What is to be done about it? Should we reject technology altogether and attempt some kind of historical regress? That would be more than naïve, absurd. An answer has yet to emerge. This is the opportunity of our times: for an answer to emerge we must first become focally aware that technology is not just a tool. It is a value system, the overarching worldview which guides all aspects of modern society. Only then can we start conceiving alternatives to the dystopian futures of Science Fiction.
Even though most of the theory and practice of management epitomizes the technologizing mindset over human affairs – the logic dictating that people, nature and their inter-relations are fungible resources to be optimized, a problem to be solved – the kind of adjustment that we probably want to contemplate must come from within the realm of management. Business is de facto the most powerful and influential institution in the world today. It spans boundaries and operates at speeds that are impossible for political processes to catch up with. It follows that the responsibility resting on the shoulders of business leaders is enormous: whether they realize it and accept it or not, the choices they make have a profound impact on the future viability and wellbeing of humanity.
This is why education is of such paramount importance. Most of the public discourse on education centers on the need to invest on the engineering skills needed for further technological development in the service of problem solving and optimization. This approach is indeed vital if we are to prepare employable young people when demand for work changes, and to sustain prosperity for an ageing population. Having said that, and while doing so, if we are to re-prioritize humanity over technology, we need to look further than that. We need to place renewed value to forms of human knowing that eschew the privileged domain of computers, algorithmic processing or scientific experimentation. Without foregoing our great technological accomplishments, we must rise above them and heed Martin Heidegger when he wrote that “what is essential in the discovery of reality happened and happens not through science, but through primordial philosophy, as well as through great poetry and its projections”[vi]. Throughout history, people articulate the ineffable through great art. All uniquely human experience that cannot be reduced to ones and zeroes becomes music, theater, painting or sculpture, where expression is but a gateway to meanings that are greater than words.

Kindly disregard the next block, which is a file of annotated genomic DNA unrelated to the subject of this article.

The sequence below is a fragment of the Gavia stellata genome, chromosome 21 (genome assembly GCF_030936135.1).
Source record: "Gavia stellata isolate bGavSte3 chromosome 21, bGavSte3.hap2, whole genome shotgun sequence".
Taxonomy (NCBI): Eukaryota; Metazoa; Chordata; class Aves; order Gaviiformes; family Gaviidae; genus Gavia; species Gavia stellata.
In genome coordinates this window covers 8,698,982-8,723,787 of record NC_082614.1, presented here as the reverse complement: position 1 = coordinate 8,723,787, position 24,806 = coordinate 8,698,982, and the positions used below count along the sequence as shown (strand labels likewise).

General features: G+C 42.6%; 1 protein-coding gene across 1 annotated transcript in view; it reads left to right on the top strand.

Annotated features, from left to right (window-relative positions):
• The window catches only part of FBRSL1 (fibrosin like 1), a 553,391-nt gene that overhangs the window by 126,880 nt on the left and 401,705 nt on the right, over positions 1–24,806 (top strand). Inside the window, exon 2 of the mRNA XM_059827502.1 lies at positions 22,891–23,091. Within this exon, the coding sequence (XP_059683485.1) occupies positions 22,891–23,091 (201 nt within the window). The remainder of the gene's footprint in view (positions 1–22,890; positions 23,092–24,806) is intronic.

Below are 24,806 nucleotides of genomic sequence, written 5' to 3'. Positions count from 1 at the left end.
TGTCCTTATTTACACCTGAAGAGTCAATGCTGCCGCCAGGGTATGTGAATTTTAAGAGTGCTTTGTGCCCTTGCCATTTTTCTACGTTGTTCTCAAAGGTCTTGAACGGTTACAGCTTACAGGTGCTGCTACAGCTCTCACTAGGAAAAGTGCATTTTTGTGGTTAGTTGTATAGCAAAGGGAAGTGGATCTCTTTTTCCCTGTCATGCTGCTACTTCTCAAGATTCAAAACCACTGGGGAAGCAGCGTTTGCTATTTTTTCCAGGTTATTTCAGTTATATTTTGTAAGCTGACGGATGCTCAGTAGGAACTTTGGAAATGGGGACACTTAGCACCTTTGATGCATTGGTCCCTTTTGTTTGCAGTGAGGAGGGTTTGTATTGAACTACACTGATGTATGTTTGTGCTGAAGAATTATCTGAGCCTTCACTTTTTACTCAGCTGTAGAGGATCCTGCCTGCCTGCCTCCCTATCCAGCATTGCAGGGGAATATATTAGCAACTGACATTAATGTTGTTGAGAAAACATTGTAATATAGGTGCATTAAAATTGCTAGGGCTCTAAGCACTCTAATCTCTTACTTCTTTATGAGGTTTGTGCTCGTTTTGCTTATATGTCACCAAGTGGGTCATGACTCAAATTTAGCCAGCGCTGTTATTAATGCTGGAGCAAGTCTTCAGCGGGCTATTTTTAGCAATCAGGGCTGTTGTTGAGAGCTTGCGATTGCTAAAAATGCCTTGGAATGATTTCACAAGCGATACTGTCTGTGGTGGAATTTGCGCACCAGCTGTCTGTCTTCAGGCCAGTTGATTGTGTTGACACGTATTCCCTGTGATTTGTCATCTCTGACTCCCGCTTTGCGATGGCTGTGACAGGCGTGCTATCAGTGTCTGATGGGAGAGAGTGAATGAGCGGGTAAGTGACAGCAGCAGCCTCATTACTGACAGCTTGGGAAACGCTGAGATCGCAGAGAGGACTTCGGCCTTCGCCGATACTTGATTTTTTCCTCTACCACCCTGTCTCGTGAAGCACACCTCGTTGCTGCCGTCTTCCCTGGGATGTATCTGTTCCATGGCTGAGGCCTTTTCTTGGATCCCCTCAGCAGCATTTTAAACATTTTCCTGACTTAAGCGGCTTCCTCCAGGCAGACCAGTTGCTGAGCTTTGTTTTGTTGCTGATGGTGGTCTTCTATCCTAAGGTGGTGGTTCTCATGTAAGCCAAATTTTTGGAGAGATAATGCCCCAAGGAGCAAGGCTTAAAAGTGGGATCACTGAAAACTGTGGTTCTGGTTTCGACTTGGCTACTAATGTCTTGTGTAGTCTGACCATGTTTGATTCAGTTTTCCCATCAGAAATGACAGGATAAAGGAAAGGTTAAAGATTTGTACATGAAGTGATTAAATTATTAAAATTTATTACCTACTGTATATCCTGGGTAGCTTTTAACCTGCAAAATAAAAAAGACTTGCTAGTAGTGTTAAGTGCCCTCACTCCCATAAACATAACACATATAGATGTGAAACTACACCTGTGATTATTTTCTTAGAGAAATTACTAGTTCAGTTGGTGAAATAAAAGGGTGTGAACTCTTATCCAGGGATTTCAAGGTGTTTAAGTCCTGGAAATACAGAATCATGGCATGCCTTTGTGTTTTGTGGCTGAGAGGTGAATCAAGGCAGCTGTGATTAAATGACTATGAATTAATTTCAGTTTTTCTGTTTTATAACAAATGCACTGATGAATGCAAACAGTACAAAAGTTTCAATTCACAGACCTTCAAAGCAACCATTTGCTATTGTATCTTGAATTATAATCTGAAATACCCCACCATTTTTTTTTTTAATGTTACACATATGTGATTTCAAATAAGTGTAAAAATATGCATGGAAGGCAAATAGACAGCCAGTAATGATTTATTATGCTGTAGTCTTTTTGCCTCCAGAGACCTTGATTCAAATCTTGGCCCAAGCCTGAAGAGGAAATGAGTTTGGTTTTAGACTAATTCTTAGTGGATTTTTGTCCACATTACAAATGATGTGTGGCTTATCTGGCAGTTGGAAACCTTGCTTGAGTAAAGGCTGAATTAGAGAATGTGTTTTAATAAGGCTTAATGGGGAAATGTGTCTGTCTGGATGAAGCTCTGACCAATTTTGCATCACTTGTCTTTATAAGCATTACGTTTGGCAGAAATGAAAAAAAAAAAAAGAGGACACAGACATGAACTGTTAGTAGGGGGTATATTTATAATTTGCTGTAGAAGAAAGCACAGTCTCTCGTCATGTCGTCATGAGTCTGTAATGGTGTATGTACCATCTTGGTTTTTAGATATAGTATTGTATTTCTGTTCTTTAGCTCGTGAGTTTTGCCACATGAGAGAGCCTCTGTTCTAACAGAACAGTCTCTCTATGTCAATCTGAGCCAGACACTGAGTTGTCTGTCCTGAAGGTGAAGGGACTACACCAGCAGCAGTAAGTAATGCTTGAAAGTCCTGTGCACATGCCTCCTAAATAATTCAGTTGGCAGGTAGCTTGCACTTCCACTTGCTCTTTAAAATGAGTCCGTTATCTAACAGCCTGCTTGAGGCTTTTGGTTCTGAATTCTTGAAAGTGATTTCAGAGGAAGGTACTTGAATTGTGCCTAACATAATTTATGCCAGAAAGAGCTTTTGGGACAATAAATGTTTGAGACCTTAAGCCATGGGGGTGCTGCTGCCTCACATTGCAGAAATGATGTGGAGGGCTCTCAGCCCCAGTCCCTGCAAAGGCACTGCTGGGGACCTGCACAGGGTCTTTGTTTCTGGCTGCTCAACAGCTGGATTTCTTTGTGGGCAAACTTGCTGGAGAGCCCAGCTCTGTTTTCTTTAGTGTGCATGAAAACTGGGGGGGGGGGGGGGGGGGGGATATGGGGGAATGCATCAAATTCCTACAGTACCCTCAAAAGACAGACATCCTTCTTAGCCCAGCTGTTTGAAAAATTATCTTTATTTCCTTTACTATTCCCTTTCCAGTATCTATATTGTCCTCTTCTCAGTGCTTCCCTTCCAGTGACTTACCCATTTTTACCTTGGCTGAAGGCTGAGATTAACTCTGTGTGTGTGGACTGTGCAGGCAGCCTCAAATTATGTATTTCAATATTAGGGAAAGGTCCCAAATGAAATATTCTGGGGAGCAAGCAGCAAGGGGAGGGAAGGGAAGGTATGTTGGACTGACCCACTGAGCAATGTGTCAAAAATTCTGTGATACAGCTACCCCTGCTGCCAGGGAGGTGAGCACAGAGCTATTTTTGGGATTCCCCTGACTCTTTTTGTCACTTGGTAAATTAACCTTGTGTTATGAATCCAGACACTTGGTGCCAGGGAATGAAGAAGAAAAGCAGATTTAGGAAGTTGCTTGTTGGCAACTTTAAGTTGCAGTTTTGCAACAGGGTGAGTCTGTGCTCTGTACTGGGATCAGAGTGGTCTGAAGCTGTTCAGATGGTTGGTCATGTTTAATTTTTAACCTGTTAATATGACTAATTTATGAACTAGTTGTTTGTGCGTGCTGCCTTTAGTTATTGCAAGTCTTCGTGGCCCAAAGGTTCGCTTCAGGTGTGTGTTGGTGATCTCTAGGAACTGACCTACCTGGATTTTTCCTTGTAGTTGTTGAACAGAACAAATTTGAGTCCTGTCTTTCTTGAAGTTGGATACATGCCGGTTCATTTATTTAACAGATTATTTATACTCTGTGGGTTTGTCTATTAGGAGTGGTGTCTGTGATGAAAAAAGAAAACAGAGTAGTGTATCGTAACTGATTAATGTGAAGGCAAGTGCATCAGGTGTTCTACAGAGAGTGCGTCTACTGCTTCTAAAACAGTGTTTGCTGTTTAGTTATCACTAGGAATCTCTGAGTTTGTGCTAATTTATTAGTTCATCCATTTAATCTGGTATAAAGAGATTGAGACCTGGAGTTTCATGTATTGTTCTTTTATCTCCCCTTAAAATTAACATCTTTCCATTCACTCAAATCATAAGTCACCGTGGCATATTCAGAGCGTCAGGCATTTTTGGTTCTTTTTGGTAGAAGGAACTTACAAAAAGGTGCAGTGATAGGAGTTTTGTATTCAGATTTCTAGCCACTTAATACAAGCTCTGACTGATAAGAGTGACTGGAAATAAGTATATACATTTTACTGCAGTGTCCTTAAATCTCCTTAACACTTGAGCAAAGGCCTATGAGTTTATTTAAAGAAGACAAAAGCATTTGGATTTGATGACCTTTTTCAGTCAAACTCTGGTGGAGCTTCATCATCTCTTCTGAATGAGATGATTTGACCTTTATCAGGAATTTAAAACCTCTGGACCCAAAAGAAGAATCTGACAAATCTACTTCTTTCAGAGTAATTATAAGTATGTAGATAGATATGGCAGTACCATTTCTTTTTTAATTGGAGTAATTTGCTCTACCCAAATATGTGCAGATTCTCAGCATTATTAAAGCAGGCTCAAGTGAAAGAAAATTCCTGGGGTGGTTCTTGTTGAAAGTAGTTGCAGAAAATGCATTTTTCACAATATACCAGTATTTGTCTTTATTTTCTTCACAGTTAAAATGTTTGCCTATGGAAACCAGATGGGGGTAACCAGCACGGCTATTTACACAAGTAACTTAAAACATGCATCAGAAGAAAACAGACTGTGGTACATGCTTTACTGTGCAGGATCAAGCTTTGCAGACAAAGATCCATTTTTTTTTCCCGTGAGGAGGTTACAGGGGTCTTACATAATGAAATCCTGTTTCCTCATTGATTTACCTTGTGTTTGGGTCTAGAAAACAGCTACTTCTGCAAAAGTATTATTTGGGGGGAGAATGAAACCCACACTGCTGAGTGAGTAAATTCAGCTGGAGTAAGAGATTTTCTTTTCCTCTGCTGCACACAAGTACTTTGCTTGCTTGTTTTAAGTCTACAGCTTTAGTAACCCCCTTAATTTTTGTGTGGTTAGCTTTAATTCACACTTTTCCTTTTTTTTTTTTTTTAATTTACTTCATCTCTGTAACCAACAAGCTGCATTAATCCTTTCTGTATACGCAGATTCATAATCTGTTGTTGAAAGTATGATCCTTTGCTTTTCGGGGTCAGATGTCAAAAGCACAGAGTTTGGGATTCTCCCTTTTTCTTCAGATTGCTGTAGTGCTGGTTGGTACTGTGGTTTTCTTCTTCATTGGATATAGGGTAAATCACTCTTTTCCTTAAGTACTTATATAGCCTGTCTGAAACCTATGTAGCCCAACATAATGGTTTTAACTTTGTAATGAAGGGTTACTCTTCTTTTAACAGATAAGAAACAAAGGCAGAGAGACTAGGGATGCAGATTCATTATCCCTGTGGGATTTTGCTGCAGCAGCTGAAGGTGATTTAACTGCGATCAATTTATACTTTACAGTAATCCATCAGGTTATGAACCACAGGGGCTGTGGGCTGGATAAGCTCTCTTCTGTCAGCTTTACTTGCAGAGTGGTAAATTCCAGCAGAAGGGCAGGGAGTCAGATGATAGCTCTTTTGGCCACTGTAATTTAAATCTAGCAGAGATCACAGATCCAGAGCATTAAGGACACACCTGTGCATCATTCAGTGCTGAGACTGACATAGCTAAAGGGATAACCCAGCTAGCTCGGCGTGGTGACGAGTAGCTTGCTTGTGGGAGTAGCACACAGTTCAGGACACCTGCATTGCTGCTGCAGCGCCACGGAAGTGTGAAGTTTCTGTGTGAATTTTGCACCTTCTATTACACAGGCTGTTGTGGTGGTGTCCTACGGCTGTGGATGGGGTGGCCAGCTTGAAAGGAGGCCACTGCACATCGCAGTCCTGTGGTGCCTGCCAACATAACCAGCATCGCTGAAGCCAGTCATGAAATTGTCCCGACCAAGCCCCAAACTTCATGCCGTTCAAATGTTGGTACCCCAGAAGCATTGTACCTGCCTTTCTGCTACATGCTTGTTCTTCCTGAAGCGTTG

It is for this reason that the top Business Schools make a point of enriching their MBA and leadership development programs with education on the arts. As paradoxical as it seems to follow up on corporate finance with a course on theater, the existential challenges of the second machine age will be answered in the boardroom as much as in the academy. And to be able to rise to this challenge, business leaders must be prepared to look at the bottom line and much further beyond.
[i] Erik Brynjolfsson and Andy McAfee, “The Second Machine Age”, W.W. Norton & Co, 2016.
[ii] Klaus Schwab, “The Fourth Industrial Revolution”, World Economic Forum, 2016.
[iii] Nick Bostrom, “Superintelligence: Paths, Dangers, Strategies”, Oxford University Press, 2016.
[iV] Jaron Lanier, “You Are Not A Gadget: A Manifesto”, Penguin 2011.
[v] “A World Without Work?”, World Economic Forum Annual Meeting 2016, https://www.weforum.org/events/world-economic-forum-annual-meeting-2016/sessions/a-world-without-work/
[vi] Martin Heidegger, “The Essence of Truth” (1930) translated to English by Ted Sadler, Bloomsbury, 2013.